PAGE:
Secondly, the idea that blues is “sexy” is a 100 year old marketing campaign that just won’t die. Blues is sexy because we don’t want to think about why blues music might have been written, or have other meanings. Blues is sexy because it’s sold as the pop culture soundtrack to white sexual liberation. Black dancers are labeled as sexy because it lets white dancers dismiss them as untutored and uncontrolled, and justify taking the dances for themselves. In newspapers, in studies, in dance textbooks: white dancers teach, black dancers infect. White dancers (and I’m looking at you Vernon and Irene Castle) make sexy black dances safe for other white dancers, while still keeping that tang of sexy, sexy rebellion. Historically, we have been encouraged to think of blues music and blues-influenced music as sexy over and above everything else, even when the lyrics and/or context clearly emphasise other meanings.

Close embrace and blues CAN be, but aren’t necessarily, sexy things. Blues is not always danced in Juke Joints, even if that’s where we’re consistently encouraged to picture it. Blues was/is played in bright sunshine, among friends and families and children. Blues is so much more than the dance you do to get close to the person you’re attracted to.

Conclusion: white dancers doing blues have to step back from the idea that their discomfort about close embrace is because it is “sexual.” To borrow a thought from Faye Adnak – a reason that we think close embrace should require verbal consent is because we’re applying a white standard of sexualised consent, rather than the standard we apply to other kinds of dance contact, like holding hands.* That’s a problem.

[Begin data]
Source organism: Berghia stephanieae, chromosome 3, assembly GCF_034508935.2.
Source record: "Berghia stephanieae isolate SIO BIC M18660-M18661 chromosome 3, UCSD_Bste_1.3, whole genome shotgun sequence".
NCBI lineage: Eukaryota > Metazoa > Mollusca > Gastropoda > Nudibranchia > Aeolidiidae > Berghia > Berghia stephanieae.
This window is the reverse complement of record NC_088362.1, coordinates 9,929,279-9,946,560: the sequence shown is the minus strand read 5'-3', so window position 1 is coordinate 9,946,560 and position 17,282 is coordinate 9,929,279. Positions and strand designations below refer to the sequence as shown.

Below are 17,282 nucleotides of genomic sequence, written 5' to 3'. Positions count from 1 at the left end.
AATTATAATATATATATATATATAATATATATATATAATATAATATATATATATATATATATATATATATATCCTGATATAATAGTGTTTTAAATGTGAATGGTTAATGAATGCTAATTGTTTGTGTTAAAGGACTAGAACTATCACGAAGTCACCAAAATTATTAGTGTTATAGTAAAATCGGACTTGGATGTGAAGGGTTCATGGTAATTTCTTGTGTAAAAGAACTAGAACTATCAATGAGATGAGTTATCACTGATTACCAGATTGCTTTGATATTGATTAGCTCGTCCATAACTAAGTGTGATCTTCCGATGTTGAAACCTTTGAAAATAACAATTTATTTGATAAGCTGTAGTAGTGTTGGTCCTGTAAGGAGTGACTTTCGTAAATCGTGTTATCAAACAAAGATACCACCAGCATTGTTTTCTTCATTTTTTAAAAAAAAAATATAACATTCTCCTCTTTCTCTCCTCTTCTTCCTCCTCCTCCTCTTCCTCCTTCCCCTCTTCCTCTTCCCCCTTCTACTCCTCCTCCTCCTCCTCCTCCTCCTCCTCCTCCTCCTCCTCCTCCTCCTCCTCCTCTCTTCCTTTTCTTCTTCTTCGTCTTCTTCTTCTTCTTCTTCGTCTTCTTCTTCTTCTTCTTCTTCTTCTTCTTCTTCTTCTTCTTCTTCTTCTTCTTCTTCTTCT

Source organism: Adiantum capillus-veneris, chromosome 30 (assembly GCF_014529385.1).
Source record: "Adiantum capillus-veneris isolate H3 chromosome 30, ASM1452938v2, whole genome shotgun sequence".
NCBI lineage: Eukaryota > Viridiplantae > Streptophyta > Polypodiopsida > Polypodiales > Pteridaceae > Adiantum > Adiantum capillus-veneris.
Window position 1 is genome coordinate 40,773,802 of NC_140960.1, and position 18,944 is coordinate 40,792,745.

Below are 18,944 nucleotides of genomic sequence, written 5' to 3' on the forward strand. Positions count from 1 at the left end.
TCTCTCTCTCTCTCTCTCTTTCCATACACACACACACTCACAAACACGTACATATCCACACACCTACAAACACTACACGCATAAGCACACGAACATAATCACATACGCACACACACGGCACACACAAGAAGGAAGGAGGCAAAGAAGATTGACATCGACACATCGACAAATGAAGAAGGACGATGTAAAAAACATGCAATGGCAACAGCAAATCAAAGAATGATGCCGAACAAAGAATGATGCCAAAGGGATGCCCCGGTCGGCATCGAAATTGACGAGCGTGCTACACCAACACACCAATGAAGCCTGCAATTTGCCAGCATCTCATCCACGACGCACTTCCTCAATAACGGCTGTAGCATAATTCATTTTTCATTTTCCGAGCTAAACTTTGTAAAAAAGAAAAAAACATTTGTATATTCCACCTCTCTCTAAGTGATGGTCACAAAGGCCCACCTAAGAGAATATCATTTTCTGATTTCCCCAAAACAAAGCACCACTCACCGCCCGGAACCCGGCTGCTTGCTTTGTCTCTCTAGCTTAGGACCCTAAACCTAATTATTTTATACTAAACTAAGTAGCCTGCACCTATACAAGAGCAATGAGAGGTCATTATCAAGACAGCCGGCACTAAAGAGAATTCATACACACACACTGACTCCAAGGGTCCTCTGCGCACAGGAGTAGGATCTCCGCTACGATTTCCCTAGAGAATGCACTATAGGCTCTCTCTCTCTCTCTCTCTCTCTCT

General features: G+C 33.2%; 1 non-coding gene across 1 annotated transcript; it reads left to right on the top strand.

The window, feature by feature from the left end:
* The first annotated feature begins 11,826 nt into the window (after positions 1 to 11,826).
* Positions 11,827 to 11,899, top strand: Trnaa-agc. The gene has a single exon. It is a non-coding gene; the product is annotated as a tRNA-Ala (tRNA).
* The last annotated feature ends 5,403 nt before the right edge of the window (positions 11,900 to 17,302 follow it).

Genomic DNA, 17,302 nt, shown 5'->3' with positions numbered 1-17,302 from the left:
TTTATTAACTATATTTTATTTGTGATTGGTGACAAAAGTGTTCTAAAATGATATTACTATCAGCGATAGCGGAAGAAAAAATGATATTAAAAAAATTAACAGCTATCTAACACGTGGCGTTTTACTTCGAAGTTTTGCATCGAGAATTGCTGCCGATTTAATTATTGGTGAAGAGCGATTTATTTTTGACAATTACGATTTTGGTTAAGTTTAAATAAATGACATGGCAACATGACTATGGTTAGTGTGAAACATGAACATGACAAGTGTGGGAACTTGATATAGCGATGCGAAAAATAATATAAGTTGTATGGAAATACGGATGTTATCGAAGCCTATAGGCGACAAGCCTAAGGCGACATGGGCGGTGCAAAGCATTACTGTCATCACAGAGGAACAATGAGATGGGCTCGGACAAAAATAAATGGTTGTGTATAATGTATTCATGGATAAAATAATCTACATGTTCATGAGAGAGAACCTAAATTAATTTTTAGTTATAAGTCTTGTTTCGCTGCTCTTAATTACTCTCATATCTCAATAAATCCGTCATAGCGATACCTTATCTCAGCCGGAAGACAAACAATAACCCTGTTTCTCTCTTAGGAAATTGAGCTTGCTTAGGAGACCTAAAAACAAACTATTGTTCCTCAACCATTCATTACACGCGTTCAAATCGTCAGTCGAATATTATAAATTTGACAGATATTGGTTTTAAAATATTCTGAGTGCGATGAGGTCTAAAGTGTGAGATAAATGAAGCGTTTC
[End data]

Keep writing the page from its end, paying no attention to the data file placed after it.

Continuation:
And.

Another side of this debate is that many people in the blues scene find more-than-a-certain-level-of-touch or certain kinds of touch distinctly uncomfortable. There are enough folks out there who are not comfortable with close embrace because it is just too much touch for them. Or they want to be asked about it. Or they only want to do it with certain people.

Separate but tangentially related are the dancers who have been creeped on, or held too close, or too tight, or just been put through incorrect close embrace one too many times to assume that the person they’re dancing with is going to do it right.